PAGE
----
Cuevas Rancheras

the_flintstones_house_by_fabriciocamposOver the years, Tracy and I have taken MANY road trips together. When you can spend hours, even days together without wanting to jump out of the car in the middle of the freeway, AND you still want to spend time together after the trip is over, that’s true love.

One of the ways we pass the time is coming up with, and then discussing, bizarre and/or hypothetical hypotheses (Do you think dinosaurs had politics? Like, who would be president of a dinosaur society? See those people getting out of the car over there? They’re not just some business guys. They’re bounty hunters on the way to their next job. Who do you think they’re after?) We’ve often talked about/threatened to record some of these conversations and edit the best parts together into a podcast. Rather, a CAR-Cast. Could happen one of these days, though we haven’t actually done it mainly because we recognize that if we knew we were recording, it would make us more self-conscious and less likely to come up with the best stuff.

But the point is, we’ve had a few road trips during our #Spain1516 excursion, and as usual, interesting/funny/weird conversations were had. So, while on the way from Javea to Seville, when I started shouting “CUEVAS! There are caves that people live in around here! I think there’s a whole town where everyone lives in caves that were built like thousands of years ago!” I wouldn’t be surprised if Tracy had just thought I’d seen a crack in a rock, and started my usual outlandish blow-things-out-of-proportion thing, on the way to one of the conversation starters. Perhaps she thought that the next thing out of my mouth would be something like “What if people never figured out how to build with wood, and everything was made out of dirt. Would we have clay cars? Would it be basically like the Flintstones, with technology made out of dirt, rocks and turtle shells?” This is not at all out of the question, taking in to account how things normally go on these trips. BUT…

There really IS a town (more than one actually) where people live in caves, and we were passing it RIGHT AT THAT MOMENT! I googled it and learned about Guadix, a small town that has (in addition to the requisite Cathedral), the “Barrio de Santiago”, which is a WHOLE NEIGHBORHOOD OF CAVE HOUSES! Sorry for the caps but, I have to approximate the excitement with which I was informing/shouting at Tracy to let her know that there were REAL CAVE HOUSES! THAT PEOPLE REALLY LIVE IN! Oh, I said that already? I KNOW, BUT, CAVE HOUSES!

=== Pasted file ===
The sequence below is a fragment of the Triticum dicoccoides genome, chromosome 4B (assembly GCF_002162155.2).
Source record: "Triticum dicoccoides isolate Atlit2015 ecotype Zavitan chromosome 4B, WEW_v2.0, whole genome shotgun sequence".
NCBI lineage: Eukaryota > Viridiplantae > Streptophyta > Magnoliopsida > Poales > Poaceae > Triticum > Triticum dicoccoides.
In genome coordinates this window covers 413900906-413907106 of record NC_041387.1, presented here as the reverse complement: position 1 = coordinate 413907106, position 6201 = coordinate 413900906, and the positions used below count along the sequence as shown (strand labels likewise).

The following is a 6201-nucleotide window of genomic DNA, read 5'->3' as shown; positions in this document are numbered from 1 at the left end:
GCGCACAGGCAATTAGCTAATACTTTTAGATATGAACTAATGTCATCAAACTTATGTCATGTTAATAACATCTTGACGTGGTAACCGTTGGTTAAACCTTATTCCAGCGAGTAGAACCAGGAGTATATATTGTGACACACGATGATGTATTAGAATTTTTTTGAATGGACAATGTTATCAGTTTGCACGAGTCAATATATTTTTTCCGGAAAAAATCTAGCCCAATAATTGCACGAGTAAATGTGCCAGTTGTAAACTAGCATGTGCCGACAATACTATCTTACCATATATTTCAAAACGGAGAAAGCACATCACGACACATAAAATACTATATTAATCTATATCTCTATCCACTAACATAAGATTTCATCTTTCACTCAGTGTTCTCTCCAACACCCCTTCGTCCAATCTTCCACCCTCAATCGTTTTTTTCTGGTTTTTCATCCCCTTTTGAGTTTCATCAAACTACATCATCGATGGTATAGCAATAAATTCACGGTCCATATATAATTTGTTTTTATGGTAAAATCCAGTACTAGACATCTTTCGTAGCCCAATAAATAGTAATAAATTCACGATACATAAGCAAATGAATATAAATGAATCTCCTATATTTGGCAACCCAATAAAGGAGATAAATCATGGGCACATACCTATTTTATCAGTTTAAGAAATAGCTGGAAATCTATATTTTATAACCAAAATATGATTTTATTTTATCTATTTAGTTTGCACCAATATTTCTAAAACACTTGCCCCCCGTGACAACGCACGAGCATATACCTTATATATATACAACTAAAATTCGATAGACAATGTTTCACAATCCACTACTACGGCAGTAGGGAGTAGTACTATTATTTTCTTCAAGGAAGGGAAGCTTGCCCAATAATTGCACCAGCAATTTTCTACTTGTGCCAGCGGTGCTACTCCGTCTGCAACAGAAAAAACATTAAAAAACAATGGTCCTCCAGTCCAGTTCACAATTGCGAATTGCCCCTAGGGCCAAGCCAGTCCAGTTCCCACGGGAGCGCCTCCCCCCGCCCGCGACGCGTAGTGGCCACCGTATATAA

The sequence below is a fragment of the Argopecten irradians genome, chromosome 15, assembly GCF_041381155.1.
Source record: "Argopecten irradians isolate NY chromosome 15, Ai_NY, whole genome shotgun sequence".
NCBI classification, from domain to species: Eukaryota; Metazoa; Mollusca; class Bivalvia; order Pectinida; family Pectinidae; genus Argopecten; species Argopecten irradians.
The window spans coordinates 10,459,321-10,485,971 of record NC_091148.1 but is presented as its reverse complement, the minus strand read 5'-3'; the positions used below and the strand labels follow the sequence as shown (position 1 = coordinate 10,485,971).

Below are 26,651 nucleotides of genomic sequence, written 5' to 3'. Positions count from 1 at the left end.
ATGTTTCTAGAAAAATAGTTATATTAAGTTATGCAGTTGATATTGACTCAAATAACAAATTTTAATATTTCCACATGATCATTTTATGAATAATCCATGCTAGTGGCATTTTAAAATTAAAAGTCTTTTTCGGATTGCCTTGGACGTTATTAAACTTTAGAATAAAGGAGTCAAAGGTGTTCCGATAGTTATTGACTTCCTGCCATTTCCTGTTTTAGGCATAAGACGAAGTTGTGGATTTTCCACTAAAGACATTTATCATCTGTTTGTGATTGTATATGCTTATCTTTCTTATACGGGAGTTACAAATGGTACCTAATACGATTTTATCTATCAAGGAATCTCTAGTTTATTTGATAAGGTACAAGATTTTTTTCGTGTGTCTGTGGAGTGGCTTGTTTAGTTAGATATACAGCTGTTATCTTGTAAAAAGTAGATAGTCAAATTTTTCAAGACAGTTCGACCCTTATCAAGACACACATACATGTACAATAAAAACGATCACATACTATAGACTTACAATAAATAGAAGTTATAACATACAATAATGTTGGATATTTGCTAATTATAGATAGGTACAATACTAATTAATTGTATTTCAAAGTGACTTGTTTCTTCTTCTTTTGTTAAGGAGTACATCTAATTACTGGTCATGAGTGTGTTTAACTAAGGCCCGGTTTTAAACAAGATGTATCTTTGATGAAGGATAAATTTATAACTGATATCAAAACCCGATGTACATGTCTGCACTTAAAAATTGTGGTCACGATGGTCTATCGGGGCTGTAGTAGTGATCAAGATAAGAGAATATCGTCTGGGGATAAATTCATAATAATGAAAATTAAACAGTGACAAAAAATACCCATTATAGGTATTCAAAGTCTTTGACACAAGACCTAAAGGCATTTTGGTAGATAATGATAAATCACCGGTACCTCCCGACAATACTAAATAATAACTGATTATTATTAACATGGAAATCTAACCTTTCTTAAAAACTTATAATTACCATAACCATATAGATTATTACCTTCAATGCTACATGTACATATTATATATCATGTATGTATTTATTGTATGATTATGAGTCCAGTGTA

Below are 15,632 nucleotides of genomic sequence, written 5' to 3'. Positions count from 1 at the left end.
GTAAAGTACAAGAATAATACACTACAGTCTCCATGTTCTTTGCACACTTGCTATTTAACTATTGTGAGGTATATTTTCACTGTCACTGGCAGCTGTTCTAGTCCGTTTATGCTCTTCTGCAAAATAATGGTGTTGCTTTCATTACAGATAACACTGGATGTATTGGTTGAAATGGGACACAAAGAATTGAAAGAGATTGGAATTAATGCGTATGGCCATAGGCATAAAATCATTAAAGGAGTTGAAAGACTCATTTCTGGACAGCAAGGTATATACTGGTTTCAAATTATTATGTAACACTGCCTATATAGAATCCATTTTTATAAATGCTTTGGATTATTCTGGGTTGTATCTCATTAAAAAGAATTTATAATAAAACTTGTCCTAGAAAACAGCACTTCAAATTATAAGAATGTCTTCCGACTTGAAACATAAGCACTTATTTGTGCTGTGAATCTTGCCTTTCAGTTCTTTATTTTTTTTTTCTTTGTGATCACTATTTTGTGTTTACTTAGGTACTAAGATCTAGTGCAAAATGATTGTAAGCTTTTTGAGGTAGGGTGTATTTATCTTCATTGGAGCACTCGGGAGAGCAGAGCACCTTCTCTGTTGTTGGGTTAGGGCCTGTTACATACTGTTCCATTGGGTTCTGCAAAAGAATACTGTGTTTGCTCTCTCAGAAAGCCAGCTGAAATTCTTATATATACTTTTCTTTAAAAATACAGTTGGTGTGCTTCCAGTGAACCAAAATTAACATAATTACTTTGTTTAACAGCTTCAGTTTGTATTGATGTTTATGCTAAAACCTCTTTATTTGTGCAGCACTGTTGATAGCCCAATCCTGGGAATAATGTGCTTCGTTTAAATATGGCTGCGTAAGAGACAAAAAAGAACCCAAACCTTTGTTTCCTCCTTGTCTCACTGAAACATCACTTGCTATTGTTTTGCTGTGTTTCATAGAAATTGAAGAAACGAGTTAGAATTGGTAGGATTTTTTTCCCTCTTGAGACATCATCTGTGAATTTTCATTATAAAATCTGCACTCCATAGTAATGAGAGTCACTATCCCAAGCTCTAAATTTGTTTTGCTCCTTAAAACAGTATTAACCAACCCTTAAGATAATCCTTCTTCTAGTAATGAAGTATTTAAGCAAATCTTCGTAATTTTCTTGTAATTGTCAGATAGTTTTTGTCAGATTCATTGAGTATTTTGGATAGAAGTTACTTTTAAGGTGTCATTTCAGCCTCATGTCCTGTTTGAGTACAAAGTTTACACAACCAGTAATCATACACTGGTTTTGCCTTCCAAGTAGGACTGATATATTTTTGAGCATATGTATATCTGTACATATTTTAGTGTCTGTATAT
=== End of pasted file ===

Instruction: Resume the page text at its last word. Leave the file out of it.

There wasn’t time to stop this time, but we decided we’d try to figure out more about it, and maybe stop on the way back. Tracy was mildly interested, but I SPOKE LIKE THIS ANY TIME I WAS REMINDED THAT PERHAPS WE COULD SEE REAL CAVE HOUSES! And on the way back, I started looking for the first signs of the upcoming “cave area” not long after we left Granada. Sooner than I expected, we started seeing doorways and windows carved into the rock of the hills on the side of the road.

Cave house from car post

Just as Tracy was starting to suggest that perhaps we should get off at one of these exits, I saw the sign for Guadix and the “Barrio de Santiago”, so I started bouncing around in my seat and pretty much shouting “LET’S GET OFF HERE! CAVE HOUSES! CAVE NEIGHBORHOOD! TROGLODYTE! FRUMKE UMMDERE SNITZ GRABLLE! THIS EXIT!” Yeah, I was pretty much that incoherent, I’m sure Tracy will confirm.

Yes, on this trip, we’ve seen examples of the most amazing architecture, art, and design that I’ve ever seen in person. The Alcazar, The Alhambra, and several of the cathedrals we’ve seen house arguably some of the most impressive and durable masterpieces in the world. I was in awe seeing those places in person, touching carvings made more than 800 years ago. Being in the room where Magellan planned his voyage. But for some reason, my imagination was even more excited by rough-hewn structures carved into hillsides by common people-farmers and ranchers, not commissioned by kings, explorers and conquerors.

Modern Cave House Post

There are many different types of cave houses, in various states of modernization. Some have all of the modern conveniences any 21st century home does, others are abandoned shelters from another time with stories I’d love to hear.

As we drove down the street…and up a hill into the neighborhood, we could feel the history. But unlike the aforementioned palaces, these places are still parts of people’s everyday lives. They might be hundreds of years old, they might be new…or a little of both. As we hoped that the street wouldn’t taper into one of the “sidewalk streets” of Tracy’s nightmares, we marveled at half house/half cave structures that presumably offer the best of both worlds. What rooms are in the interior cave section? Bedrooms where no light enters so you never want to wake up? Storage rooms dug any size you need into the side of the mountain? Wine cellars with natural temperature control? Part of the fun of Guadix was talking about all of these possibilities, like one of our road trip diversion conversations.

After getting out, walking the cave-dotted street, and climbing up to an overlook that showed amazing views of the whole valley and more caves, we drove on.

How Many Caves Post

How Many Caves Can You Find?

Now with additional images to stimulate our imagination, and an awe of human ingenuity, heartiness, creativity, and ability to find and enhance beauty in almost everything. And I wasn’t shouting anymore. I was quietly processing not only what I’d just seen, but how it all fit together with the other sights we’ve explored. This is why we took this trip-to find the unexpected, and share the experience together. And once again, it all proved worth it.

Guadix Vista Post


3 thoughts on “Cuevas Rancheras

  1. Pingback: Pools Rule! | year of months

  2. Pingback: Kakslauttanen | year of months

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